TRACKING THE FUTURE OF CITIES
Despite a city’s best intentions, national policies can often have the last word.
Krakow’s medieval UNESCO World Heritage sites and its stunning architectural palette of Gothic, Renaissance and Baroque churches and buildings has made it a tourist magnet among Europe’s travelling classes. In glaring contrast the city now has a less endearing title to deal with: Europe’s third most polluted air.
Polish cities are failing EU guidelines in greater numbers than ever before, with six falling in the top 10 most polluted cities according to EU data, and Krakow coming in third place after Bulgarian cities Pernik and Plovdiv. The Bulgarian capital Sophia is also among in the top 10.
Where Polish cities are losing the battle most is particulate matter (PM10) consisting of tiny airborne droplets or gas particles that come from smokestacks and tailpipes, or from burning wood or coal for home heating, which can lead to a variety of health problems including Asthma and, most recently according to EU science, cancer.
While large cities like Krakow and Zabrze do not have levels on a par with the extreme pollution of Beijing, their levels are well past the concentrations deemed safe by health experts. The average Pm10 in December 2012 was 147 μg/m3, while the maximum limit under EU law is 50 μg/m3.
It’s not that the local government is entirely to blame. Huge swaths of the city-centre are pedestrianized, while a modern bus and tram system provides transportation for hundreds of thousands of Krakovites. Some blame Krakow’s geographic position in a valley surrounded by hills where little if any wind blows, exacerbated by its proximity to the highly industrialized region of Ostrava, in neighbouring Czech Republic, and Nowa Huta, a Polish industrial area to the East.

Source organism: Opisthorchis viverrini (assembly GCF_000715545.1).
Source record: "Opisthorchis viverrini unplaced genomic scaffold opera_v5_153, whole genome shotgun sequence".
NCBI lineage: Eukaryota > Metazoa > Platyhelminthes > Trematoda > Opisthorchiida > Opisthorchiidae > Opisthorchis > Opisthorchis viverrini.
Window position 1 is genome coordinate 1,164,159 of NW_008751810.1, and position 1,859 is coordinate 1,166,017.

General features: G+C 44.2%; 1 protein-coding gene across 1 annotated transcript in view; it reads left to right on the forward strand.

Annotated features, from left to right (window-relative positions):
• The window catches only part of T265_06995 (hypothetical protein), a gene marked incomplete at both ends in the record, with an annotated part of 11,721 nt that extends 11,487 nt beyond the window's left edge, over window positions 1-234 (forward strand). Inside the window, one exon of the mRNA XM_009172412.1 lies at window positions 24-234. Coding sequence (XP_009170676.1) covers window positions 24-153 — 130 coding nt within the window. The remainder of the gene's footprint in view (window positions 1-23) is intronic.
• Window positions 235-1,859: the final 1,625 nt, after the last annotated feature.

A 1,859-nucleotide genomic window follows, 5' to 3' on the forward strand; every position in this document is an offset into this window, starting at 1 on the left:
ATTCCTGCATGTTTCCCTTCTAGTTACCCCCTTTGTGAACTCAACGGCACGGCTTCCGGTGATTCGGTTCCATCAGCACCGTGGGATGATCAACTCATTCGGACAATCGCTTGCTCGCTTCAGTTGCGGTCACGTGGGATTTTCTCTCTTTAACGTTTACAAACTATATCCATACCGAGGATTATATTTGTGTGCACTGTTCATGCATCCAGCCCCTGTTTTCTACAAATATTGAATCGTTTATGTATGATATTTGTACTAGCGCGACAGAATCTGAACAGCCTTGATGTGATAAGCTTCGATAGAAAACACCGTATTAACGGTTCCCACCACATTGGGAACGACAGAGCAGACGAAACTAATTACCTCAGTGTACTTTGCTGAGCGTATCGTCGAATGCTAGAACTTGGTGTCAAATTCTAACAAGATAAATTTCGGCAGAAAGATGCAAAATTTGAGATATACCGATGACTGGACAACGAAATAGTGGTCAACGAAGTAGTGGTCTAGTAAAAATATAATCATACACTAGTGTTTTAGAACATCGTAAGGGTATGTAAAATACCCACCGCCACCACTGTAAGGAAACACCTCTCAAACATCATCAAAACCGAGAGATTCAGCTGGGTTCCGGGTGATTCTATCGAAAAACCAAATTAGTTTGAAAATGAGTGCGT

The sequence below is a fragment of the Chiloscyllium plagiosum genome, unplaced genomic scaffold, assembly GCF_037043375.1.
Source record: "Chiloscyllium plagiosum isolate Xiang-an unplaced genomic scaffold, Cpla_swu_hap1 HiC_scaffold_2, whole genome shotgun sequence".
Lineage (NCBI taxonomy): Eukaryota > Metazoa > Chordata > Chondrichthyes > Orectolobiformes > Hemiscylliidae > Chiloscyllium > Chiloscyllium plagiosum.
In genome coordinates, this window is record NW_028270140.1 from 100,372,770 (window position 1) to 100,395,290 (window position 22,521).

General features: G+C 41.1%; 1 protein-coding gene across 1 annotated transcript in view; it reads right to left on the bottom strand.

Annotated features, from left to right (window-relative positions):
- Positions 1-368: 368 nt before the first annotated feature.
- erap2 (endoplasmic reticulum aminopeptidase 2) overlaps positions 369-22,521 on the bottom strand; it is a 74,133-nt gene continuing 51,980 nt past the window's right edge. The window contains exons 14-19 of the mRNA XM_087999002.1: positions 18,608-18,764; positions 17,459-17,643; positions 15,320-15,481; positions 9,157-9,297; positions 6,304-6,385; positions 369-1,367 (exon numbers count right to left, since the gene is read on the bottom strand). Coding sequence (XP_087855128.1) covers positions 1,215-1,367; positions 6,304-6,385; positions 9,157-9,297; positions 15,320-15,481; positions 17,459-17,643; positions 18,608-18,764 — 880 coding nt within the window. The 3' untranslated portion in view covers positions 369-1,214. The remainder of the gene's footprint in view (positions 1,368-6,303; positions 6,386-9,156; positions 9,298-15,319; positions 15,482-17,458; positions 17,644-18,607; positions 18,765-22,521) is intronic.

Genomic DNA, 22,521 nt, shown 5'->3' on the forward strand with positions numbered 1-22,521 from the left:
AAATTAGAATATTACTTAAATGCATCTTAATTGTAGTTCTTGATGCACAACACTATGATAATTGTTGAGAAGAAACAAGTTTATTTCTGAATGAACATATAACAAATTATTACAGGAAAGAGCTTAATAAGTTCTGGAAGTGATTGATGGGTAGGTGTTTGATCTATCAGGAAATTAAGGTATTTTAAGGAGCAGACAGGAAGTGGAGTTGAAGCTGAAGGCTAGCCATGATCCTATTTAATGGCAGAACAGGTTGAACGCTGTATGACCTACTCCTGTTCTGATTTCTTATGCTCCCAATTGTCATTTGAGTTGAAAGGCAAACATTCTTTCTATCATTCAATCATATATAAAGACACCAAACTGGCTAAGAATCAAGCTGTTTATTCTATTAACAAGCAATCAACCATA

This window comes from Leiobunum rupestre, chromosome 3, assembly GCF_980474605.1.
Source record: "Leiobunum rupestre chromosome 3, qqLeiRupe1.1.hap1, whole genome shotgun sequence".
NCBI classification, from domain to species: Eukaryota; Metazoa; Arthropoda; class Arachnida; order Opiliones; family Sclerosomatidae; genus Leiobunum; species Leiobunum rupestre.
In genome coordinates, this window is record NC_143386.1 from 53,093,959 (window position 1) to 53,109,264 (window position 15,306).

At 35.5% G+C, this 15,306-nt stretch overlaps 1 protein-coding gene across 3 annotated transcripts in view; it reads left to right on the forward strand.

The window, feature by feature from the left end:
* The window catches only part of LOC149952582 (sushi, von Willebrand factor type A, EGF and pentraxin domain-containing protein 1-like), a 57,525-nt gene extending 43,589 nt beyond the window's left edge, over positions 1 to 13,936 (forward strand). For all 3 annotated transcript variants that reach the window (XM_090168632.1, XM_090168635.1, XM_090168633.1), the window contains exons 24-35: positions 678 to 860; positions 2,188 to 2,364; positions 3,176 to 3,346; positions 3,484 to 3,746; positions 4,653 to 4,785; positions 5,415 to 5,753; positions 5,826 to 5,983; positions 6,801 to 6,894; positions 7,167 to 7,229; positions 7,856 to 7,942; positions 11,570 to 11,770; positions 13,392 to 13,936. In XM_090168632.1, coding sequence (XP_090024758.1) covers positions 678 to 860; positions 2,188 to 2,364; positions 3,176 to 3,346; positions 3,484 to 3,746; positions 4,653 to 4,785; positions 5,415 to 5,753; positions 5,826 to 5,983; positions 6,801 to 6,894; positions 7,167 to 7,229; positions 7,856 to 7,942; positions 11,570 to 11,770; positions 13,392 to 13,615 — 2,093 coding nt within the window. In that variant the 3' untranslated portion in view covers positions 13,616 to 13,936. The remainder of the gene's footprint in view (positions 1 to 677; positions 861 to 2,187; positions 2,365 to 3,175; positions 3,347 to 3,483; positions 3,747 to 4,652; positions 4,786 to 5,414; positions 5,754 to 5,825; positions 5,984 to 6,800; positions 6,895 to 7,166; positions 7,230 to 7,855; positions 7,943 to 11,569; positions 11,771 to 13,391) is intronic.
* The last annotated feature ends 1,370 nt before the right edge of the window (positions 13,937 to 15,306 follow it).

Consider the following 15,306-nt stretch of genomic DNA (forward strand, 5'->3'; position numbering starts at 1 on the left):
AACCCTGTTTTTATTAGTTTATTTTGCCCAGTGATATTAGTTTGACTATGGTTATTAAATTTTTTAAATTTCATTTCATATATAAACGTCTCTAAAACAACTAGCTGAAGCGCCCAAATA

The main problem however, is Poland’s addiction to coal. More than 88 percent of the country’s electricity comes from coal in and in cities across Poland some apartment buildings are still heated by it, but the Polish government shows no signs of budging on its energy policy.
Within the EU, Poland has been increasingly active in trying to block more aggressive regulations to curb climate change. In the EU parliament, the country has vetoed or blocked several long-term policies aimed at reducing the effects of climate change. Government officials say the country cannot switch to renewables as fast as the EU wants. The main opposition, the Law and Justice Party, is openly skeptical of climate change science.
Historically anxious to reduce its dependence on imported Russian oil and gas, Poland now sources two-thirds of its coal imports from Russia to feed its growing economy.
Meanwhile, as reported in the New York Times, Polish citizens have taken to the streets of Krakow, protesting the city’s poor air quality.
“We understand that protest is a drastic way of showing our discontent, but for years authorities haven’t done anything to solve the problem,” said Andrzej Gula, one of the rally’s organizers and a member of the informal group Krakow’s Smog Alert, which monitors air pollution.
“We demand a total ban on heating homes with coal,” Mr. Gula said. “This is the only way of improving the air quality in our town. The problem is that the politicians are afraid of doing that, as it would harm the Polish mining industry.”
With little appetite for change at the national government level, it seems that citizens of Polish cities may well have to endure some of Europe’s worst air pollution for years to come.